A Post About Wolves09 Jan 2017 tagged in politics
Threaded tweets are bad now I guess, and the prevailing wisdom on Twitter seems to be “why are people tweeting when they could be writing blog posts?,” which I take as yet another riff on “you’re doing it wrong.” Particularly with reports of Medium’s demise not really exaggerated at all making the space for such thoughts increasingly scarce. That being said, I do have a blog so I guess I will kowtow to the times and put these thoughts here rather than as a tweetstorm. With any luck, Twitter won’t be around by the time that you read this and then I will come across as prescient rather than contrarian.
Last night, famous and influential (we can unpack these words later on) actor Meryl Streep gave an impassioned speech at the Golden Globes against Trump, for the rights of the oppressed, and the value of the free press. These are all excellent virtues and she is being rightfully applauded for voicing them. (Although we should be careful not to map any praise for Streep onto the Golden Globes as an awards ceremony itself, the Golden Globes being chiefly an opportunity for a variety of celebrities to crowd into a room, get drunk, and receive awards from around ninety random white men.) We will undoubtedly hear more speeches like hers as the celebrity-industrial complex mobilizes, although the extent to which the celebrity-industrial complex failed to influence the election itself does make me pause as to whether or not we’re being more than a little self-congratulatory here.
Still, Trump is a horrid, nasty, brutish individual, and his callous imitation of Serge Kovaleski makes him unfit to be a member of our society, to say nothing of leading it. That Streep explicitly reminds us of this stomach-churning moment is to be commended.
There is, of course, a counter-narrative brewing on Twitter. (I would embed some tweets here but that would seem to go against the whole stop-threading-tweets thing, right? So I’m not sure where to go with that one.) It goes something like this, and we hear variations on it every time really anything happens, particularly when it involves the celebrity-industrial complex: “Stop talking about X, we should really be talking about Y.” Don’t talk about Ellen, talk about Syrian refugees. It is the narrative of wrongful direction: we are not talking about the Thing We Should Be Talking About, but rather about the Thing Designed To Distract Us. (The fact that the sentence “No one is talking about Y!” explicitly is talking about Y will have to be left to the logicians here.) In the Age of Trump, this takes on a modified form: “X is the thing Trump wants you to be talking about, and he’s distracting you from Actual Evil Thing Y!” Right now, Talking About Streep is a distraction against the impending confirmations hearings for Trump’s ghoulish nominations for various cabinet positions.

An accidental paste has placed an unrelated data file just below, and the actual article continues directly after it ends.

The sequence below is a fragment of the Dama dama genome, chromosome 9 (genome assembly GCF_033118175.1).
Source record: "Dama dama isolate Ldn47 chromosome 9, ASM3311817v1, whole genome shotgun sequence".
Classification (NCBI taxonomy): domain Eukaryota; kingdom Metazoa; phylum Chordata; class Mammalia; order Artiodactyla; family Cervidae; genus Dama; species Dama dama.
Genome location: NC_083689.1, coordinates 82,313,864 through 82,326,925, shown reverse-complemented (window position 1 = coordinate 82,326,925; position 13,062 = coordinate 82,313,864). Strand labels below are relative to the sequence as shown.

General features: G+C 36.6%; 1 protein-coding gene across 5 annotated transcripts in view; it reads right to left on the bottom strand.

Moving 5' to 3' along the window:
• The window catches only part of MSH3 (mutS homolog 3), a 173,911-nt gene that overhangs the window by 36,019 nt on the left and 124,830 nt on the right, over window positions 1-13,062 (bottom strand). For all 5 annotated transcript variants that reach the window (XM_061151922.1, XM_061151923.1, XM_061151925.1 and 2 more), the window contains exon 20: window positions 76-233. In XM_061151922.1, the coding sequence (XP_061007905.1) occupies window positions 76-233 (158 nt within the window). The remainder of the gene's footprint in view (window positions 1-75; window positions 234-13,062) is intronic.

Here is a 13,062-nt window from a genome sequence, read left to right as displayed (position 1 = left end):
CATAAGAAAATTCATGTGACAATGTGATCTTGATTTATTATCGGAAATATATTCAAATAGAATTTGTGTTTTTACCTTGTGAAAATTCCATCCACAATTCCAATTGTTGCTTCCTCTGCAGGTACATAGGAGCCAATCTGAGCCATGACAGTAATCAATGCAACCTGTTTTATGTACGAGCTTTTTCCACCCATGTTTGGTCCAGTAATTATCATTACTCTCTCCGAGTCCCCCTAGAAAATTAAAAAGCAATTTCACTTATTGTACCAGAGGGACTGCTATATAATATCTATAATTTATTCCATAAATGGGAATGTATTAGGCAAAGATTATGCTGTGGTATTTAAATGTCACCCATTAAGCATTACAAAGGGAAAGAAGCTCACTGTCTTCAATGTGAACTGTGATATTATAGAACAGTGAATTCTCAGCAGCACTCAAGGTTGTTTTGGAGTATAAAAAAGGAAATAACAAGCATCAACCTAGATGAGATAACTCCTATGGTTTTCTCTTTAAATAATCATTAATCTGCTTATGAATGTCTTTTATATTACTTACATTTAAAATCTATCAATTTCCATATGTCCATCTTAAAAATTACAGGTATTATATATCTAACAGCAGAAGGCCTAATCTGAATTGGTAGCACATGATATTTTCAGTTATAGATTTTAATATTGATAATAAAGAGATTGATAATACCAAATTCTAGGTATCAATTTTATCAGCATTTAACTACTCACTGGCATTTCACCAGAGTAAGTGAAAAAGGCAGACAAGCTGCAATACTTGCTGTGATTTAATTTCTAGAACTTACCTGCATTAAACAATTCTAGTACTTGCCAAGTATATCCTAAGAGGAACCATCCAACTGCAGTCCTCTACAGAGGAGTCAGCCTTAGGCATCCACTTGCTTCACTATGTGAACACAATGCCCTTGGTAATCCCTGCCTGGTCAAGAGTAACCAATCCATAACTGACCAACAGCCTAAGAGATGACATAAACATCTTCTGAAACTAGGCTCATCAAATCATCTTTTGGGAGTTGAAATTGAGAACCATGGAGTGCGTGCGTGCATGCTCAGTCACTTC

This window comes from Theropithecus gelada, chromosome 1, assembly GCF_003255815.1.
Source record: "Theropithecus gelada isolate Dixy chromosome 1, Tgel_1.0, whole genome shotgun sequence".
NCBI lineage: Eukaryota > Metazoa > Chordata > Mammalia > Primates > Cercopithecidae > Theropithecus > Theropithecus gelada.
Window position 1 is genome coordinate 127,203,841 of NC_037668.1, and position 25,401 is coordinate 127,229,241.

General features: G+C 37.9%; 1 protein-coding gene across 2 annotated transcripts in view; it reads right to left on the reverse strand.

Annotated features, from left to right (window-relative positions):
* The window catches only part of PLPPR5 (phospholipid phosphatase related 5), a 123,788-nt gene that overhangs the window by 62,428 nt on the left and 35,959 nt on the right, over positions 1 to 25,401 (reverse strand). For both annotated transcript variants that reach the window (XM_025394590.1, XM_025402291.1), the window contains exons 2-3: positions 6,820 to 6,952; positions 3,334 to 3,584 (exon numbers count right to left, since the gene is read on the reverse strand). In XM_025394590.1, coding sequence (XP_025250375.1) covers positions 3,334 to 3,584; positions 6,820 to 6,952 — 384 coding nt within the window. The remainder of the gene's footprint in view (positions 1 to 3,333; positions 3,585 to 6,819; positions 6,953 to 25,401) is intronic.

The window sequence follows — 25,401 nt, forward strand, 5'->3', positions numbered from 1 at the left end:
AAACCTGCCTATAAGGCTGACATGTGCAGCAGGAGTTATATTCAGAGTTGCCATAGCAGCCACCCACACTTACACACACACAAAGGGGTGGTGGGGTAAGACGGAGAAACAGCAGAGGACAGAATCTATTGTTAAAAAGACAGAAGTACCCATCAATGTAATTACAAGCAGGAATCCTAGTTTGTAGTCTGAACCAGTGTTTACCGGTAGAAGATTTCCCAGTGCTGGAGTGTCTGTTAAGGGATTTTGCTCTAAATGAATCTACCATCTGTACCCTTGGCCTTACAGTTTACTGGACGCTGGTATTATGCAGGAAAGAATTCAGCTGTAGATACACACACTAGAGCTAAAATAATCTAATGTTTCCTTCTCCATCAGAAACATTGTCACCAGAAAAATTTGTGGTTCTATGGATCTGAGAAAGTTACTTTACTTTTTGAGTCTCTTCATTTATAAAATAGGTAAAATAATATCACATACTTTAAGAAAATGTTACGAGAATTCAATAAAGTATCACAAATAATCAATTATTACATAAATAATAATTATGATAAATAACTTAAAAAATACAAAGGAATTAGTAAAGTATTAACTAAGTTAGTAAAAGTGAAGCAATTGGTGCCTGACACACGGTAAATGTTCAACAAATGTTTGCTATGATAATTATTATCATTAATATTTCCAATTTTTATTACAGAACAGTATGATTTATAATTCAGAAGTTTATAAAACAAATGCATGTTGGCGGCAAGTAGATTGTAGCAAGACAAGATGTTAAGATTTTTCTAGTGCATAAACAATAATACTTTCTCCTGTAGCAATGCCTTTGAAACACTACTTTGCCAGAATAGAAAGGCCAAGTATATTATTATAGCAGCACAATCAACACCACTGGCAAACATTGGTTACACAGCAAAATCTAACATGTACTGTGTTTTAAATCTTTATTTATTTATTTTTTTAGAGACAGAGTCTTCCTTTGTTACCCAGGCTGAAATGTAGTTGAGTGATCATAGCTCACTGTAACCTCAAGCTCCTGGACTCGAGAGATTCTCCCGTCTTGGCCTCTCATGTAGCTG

I want to set aside the implication that individuals, and the aggregate of individual conversations that then constitute The Discourse®, are unable to entertain multiple trains of thought at once, and focus rather on the implicit claim within this rhetorical move: that Trump has any agency, intelligence, or control over master narratives in any way whatsoever. The rhetorical move, I note, is rarely that Streep/X is distracting in a cosmic, happenstance sort of way from the Hearings/Y. Rather, it’s positioned as “Trump actively desires that we talk about Streep/X, and our conversations about it play into his larger evil plans.” The evidence for such claims usually stems from the fact that Trump, like the unstable, grasping toddler that he is, takes to Twitter to rage against the most inconsequential of imagined slights. As I write this, he is tweeting about how Streep is an “overrated” “flunky.” (He might not be wrong on the first claim?1) The counter-narrative, the one that claims that Trump is a media master, a Lex Luthor of misdirection, positions these tweets as a kind of eleven-dimensional chess game wherein we imagine that Trump has the wherewithal and intelligence to deliberately seize on a moment in order to shift our attention from whatever other gruesome thing it is that he is doing.